Third party needed for RCMP complaint: BCCLA
BC Civil Liberties Association executive director David Eby believes the Commission for Public Complaints Against the RCMP is too closely tied to the national police force. (SCREENGRAB)
The group lodging a complaint over the Mounties’ handling of a man who helped its members run a blog critical of the force, said ideally the investigation should be handled by a body other than the Commission for Public Complaints Against the RCMP.
“We don’t have a lot of confidence in that organization, but it's all we have,” said BC Civil Liberties Association executive director David Eby, adding the body is too closely tied to the national police force.
On its website, however, the commission described itself as entirely independent.
The BCCLA filed the complaint after a judge unsealed the search warrant executed in August at the New Westminster home of Mountie critic Grant Wakefield, accused of defamatory libel against Cpl. Jim Brown.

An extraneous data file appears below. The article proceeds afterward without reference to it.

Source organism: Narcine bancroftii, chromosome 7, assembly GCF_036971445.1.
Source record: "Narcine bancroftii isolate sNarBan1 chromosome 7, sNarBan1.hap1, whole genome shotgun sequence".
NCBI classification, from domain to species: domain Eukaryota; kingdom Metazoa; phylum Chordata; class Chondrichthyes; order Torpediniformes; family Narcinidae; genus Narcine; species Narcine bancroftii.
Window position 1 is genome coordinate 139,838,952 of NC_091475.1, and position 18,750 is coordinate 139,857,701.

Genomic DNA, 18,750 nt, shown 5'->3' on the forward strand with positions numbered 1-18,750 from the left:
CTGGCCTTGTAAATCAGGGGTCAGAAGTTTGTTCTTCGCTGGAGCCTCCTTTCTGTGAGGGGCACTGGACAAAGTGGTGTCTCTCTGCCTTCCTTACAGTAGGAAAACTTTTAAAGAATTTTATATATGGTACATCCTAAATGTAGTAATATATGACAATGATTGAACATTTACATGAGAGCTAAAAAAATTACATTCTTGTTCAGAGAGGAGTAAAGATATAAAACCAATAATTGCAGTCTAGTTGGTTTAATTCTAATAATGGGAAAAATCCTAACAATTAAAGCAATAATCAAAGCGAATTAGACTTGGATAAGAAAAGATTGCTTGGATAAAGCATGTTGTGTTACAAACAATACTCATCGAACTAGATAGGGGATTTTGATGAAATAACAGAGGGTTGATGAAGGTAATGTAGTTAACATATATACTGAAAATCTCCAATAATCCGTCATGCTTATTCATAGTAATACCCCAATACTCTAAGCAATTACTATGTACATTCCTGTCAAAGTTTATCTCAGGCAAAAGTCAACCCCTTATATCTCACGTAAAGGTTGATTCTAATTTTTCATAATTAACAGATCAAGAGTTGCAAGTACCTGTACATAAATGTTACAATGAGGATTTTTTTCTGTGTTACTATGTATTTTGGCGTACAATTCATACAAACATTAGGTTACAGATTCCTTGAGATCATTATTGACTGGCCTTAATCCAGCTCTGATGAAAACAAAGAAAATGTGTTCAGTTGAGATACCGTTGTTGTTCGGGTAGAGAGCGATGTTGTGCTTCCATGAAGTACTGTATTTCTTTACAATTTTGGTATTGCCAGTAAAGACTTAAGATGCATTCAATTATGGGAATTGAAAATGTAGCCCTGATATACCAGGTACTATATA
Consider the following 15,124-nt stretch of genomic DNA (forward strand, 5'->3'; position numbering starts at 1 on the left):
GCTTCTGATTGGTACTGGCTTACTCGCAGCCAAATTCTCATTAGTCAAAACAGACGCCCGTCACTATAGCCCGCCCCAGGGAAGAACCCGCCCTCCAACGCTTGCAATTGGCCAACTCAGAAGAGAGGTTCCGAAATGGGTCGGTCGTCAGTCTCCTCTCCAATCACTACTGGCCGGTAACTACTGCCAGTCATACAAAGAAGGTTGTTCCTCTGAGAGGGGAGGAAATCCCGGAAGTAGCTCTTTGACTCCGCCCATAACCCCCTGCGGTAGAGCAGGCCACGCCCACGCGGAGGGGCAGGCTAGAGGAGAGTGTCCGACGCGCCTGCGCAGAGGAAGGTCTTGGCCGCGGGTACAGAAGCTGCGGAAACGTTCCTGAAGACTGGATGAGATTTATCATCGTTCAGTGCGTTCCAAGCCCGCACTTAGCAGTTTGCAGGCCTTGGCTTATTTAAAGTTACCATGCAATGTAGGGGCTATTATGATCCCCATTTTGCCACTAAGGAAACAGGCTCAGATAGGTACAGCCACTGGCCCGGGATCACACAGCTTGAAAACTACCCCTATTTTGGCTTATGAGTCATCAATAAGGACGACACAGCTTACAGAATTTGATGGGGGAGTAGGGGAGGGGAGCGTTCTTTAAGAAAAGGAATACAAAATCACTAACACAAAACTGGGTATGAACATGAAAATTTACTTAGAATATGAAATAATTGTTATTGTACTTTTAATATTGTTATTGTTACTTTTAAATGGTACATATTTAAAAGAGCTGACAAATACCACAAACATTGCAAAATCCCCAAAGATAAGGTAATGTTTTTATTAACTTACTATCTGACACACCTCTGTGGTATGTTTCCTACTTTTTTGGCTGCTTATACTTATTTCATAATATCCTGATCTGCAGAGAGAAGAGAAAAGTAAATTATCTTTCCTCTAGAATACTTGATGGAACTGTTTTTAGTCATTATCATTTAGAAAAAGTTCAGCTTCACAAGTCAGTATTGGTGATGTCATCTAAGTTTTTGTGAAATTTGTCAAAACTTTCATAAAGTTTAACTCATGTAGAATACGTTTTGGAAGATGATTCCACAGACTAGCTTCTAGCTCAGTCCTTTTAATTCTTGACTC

Tim Cogan, the commission’s communication director, said the body has received the complaint and was reviewing the details.
The information within, as well as the efforts taken to keep it secret, made Eby question the RCMP’s motives.
In the complaint letter, he asked the file be turned over to an independent agency to avoid “perception of conflict of interest.”
The RCMP have denied the warrant was linked to the Re-Sergeance Alliance blog Wakefield operated for disgruntled RCMP members, insisting it was a case of defamatory libel.
Eby, however, was suspicious about the rational, reasoning the audience reading any defamatory comments and Wakefield’s “conspiracy theories” was too small to justify such a powerful response from the Mounties.
In addition, the fact the search came soon after the blog launch seemed too coincidental.
“We can’t imagine that the RCMP was very excited about the fact that this blog existed and the timing seems remarkable, the execution of the search warrant just after the blog went live, effectively shutting it down," he said.